Another detail is interesting to consider. The valves 12, 15, 19 and 22 for discharging and admitting precompressed air must ensure a tightness in both directions. Indeed, in operation, the heat exchanger will be steadily under pressure and these valves undergo momentarily a force which tends to open them when the downstream pressure (i.e. the pressure existing inside the exchanger) exceeds the upstream pressure. This will be the case during the admission for the low pressure admission cylinders and at the end of the discharge of the compressed gases for the high pressure combustion cylinders. On the other hand, it must be avoided that the air escapes along the valve stem 38. To remedy these two difficulties, one can think of using surge tank-type springs 39 in the place of conventional valve springs. By boring communication holes 40 for bringing the tank at the pressure existing in radiator 28 and by making sure that the diameter of the tank is larger than that of the foot of valve 41, the pressure existing inside the exchanger as well as the pressure existing inside the cylinder will both tend to close the said valve. When the engine is started, the radiator being not under pressure, the mechanical stiffness of tank 39 only should ensure the closing of the said valve. It is possible to use this same type of spring for the other valves, in particular for the transfer valves 14, 16, 18 or 20. For the low pressure admission or discharge valves 11, 13, 17, 21 and 23, use will be made preferably of conventional valve springs.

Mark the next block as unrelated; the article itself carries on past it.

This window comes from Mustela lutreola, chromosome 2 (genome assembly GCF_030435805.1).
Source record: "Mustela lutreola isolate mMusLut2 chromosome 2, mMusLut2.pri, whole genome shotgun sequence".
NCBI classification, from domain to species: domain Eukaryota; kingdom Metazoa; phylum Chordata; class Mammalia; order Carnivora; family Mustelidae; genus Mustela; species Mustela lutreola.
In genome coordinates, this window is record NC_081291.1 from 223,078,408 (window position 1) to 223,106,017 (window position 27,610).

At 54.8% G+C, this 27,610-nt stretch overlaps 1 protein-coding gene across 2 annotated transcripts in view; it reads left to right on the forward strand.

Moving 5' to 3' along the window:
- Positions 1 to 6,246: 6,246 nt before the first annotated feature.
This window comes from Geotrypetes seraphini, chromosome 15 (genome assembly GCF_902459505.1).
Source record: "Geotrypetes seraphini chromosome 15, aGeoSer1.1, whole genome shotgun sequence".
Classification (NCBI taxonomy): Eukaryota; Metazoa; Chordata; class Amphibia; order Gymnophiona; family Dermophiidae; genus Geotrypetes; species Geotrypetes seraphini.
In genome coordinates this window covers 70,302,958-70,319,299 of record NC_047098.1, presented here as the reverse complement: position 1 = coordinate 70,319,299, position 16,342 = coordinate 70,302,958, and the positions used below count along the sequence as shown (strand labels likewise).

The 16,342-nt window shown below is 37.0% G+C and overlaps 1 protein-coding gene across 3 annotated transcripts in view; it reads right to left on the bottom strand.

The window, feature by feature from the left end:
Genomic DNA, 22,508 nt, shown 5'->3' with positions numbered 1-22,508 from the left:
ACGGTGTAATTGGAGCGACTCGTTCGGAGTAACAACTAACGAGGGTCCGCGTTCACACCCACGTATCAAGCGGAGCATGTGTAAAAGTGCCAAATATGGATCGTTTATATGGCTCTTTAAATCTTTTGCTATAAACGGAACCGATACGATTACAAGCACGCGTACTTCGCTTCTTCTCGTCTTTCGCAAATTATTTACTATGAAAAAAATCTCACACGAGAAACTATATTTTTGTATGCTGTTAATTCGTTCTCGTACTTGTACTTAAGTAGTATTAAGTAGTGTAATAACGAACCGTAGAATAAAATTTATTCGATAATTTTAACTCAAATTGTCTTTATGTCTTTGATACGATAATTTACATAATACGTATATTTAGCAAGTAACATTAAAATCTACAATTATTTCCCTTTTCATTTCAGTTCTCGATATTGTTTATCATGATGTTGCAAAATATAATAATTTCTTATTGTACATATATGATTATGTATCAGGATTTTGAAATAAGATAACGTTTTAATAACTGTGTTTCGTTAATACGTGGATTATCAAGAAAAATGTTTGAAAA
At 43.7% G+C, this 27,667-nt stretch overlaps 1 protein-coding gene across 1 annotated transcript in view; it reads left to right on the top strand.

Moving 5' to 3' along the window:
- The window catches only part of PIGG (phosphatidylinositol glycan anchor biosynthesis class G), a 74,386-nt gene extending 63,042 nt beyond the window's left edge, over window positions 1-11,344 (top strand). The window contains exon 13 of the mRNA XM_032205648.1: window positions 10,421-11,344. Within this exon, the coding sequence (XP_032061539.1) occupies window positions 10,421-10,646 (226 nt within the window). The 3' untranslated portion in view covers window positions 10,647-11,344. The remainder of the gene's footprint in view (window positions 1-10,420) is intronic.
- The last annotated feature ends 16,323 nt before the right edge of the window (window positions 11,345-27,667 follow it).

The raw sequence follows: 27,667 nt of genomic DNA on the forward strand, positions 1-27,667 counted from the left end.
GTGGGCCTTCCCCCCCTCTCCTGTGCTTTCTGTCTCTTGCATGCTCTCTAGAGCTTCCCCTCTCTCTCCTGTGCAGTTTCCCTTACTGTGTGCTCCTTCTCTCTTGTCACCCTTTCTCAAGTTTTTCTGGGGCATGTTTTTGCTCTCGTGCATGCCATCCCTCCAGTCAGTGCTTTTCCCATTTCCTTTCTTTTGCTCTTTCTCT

Another detail to be noted is that the transfer valves 14 16, 18 and 20 and the admission valves 11 and 23 are centered with respect to the vertical plane of symmetry of the engine gearbox unit. Consequently, the corresponding rocker arms 35 will have a special shape in order that their swivel pins be preferably orthogonal to the axis of the crankshaft.